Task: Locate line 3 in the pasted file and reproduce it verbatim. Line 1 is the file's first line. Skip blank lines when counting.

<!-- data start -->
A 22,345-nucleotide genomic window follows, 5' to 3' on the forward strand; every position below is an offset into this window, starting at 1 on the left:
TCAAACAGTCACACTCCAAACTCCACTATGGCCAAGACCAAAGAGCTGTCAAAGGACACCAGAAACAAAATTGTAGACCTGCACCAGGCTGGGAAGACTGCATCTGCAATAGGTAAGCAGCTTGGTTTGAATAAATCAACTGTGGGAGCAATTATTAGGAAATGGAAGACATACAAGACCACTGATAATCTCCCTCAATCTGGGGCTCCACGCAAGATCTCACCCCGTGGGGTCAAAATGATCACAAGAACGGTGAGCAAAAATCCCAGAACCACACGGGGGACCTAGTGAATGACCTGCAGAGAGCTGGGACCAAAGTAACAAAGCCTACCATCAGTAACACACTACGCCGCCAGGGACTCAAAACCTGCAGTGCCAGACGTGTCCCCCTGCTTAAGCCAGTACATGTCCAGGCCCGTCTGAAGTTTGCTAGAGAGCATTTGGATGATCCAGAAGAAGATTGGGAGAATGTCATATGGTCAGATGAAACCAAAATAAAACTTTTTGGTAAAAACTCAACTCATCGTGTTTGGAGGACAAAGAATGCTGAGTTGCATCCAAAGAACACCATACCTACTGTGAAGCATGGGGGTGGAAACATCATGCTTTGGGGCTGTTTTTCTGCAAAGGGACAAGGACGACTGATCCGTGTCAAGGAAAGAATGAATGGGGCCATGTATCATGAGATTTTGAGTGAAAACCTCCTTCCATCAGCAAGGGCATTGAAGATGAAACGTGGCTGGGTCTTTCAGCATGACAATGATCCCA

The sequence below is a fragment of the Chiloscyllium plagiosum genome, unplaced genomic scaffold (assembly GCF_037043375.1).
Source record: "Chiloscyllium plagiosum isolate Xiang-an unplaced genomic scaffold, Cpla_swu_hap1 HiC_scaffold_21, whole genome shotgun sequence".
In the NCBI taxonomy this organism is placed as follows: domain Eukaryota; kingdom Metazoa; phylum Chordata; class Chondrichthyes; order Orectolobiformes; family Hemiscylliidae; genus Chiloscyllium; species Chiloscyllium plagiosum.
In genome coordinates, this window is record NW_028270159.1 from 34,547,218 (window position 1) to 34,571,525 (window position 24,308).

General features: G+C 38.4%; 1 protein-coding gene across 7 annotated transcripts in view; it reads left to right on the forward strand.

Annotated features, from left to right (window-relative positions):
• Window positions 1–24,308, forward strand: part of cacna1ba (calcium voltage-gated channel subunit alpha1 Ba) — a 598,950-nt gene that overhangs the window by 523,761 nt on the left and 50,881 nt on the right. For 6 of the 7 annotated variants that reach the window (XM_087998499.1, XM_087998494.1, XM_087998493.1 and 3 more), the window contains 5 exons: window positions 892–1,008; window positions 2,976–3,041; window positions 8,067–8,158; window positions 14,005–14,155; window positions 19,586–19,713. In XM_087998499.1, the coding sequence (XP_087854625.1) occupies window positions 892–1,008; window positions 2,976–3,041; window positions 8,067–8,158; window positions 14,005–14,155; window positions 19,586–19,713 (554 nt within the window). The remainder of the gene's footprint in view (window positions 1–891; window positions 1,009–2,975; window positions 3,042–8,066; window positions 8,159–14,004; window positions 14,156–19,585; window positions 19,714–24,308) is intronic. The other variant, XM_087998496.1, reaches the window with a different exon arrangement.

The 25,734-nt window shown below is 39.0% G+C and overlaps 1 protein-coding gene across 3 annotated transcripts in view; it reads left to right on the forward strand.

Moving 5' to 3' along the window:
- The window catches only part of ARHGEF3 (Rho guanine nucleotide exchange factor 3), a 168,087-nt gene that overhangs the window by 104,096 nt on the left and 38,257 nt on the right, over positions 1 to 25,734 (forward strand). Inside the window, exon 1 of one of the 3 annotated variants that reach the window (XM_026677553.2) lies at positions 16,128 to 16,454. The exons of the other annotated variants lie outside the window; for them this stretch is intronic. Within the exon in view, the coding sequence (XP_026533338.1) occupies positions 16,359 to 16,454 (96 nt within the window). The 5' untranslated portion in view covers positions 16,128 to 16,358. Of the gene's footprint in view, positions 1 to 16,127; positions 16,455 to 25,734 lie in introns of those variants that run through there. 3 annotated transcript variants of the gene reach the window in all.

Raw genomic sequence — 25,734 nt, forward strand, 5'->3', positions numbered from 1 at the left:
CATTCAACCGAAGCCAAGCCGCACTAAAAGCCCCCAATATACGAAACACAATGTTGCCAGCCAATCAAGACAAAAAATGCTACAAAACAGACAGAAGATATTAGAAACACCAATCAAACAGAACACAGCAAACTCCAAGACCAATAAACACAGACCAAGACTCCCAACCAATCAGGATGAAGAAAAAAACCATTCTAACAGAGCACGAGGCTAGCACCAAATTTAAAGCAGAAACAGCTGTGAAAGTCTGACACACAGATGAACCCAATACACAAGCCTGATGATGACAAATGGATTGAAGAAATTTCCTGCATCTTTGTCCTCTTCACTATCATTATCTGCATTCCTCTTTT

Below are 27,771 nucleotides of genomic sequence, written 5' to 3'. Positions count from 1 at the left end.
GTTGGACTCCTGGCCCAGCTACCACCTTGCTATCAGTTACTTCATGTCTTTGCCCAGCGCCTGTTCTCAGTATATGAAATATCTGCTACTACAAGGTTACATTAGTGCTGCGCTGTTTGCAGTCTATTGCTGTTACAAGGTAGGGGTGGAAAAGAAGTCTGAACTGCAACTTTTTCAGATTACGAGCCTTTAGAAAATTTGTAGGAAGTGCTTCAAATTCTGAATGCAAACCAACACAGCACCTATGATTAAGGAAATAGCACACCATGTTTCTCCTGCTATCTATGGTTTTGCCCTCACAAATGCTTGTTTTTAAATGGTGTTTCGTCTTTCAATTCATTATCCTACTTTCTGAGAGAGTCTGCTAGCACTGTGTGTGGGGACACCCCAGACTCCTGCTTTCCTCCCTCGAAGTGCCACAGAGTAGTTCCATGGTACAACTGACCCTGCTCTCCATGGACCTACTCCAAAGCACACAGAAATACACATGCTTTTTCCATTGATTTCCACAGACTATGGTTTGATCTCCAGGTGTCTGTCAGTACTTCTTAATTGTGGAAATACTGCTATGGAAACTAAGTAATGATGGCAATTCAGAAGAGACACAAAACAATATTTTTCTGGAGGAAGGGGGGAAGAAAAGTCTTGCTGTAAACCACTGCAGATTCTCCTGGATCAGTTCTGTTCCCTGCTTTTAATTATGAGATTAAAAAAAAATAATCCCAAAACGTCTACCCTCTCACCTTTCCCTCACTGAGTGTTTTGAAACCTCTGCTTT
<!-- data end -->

The sequence below is a fragment of the Chiloscyllium plagiosum genome, unplaced genomic scaffold (assembly GCF_037043375.1).